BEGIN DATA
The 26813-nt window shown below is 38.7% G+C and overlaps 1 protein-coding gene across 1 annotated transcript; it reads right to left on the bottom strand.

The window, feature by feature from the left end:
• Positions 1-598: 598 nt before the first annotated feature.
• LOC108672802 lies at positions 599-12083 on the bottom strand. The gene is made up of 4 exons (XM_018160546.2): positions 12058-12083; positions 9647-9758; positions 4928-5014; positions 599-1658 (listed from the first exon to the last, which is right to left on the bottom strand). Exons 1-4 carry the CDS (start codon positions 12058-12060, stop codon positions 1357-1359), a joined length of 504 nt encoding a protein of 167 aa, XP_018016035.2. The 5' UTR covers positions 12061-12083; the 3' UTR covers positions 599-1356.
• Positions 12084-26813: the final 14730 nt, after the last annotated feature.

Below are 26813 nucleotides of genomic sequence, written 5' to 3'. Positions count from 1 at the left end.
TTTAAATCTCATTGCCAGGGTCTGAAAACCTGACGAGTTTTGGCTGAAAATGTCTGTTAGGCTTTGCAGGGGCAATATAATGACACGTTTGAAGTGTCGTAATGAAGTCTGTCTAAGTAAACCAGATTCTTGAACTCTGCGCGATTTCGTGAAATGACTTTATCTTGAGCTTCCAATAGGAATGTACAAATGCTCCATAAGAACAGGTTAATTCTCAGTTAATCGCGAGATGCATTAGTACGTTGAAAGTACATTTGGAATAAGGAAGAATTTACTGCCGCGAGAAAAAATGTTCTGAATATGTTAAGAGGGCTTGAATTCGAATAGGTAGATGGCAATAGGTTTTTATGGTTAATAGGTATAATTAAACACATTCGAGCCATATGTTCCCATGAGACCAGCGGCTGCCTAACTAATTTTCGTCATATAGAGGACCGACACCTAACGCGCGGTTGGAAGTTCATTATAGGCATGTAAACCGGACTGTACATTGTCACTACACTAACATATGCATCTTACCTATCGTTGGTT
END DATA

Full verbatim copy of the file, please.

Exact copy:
The 26813-nt window shown below is 38.7% G+C and overlaps 1 protein-coding gene across 1 annotated transcript; it reads right to left on the bottom strand.

The window, feature by feature from the left end:
• Positions 1-598: 598 nt before the first annotated feature.
• LOC108672802 lies at positions 599-12083 on the bottom strand. The gene is made up of 4 exons (XM_018160546.2): positions 12058-12083; positions 9647-9758; positions 4928-5014; positions 599-1658 (listed from the first exon to the last, which is right to left on the bottom strand). Exons 1-4 carry the CDS (start codon positions 12058-12060, stop codon positions 1357-1359), a joined length of 504 nt encoding a protein of 167 aa, XP_018016035.2. The 5' UTR covers positions 12061-12083; the 3' UTR covers positions 599-1356.
• Positions 12084-26813: the final 14730 nt, after the last annotated feature.

Below are 26813 nucleotides of genomic sequence, written 5' to 3'. Positions count from 1 at the left end.
TTTAAATCTCATTGCCAGGGTCTGAAAACCTGACGAGTTTTGGCTGAAAATGTCTGTTAGGCTTTGCAGGGGCAATATAATGACACGTTTGAAGTGTCGTAATGAAGTCTGTCTAAGTAAACCAGATTCTTGAACTCTGCGCGATTTCGTGAAATGACTTTATCTTGAGCTTCCAATAGGAATGTACAAATGCTCCATAAGAACAGGTTAATTCTCAGTTAATCGCGAGATGCATTAGTACGTTGAAAGTACATTTGGAATAAGGAAGAATTTACTGCCGCGAGAAAAAATGTTCTGAATATGTTAAGAGGGCTTGAATTCGAATAGGTAGATGGCAATAGGTTTTTATGGTTAATAGGTATAATTAAACACATTCGAGCCATATGTTCCCATGAGACCAGCGGCTGCCTAACTAATTTTCGTCATATAGAGGACCGACACCTAACGCGCGGTTGGAAGTTCATTATAGGCATGTAAACCGGACTGTACATTGTCACTACACTAACATATGCATCTTACCTATCGTTGGTT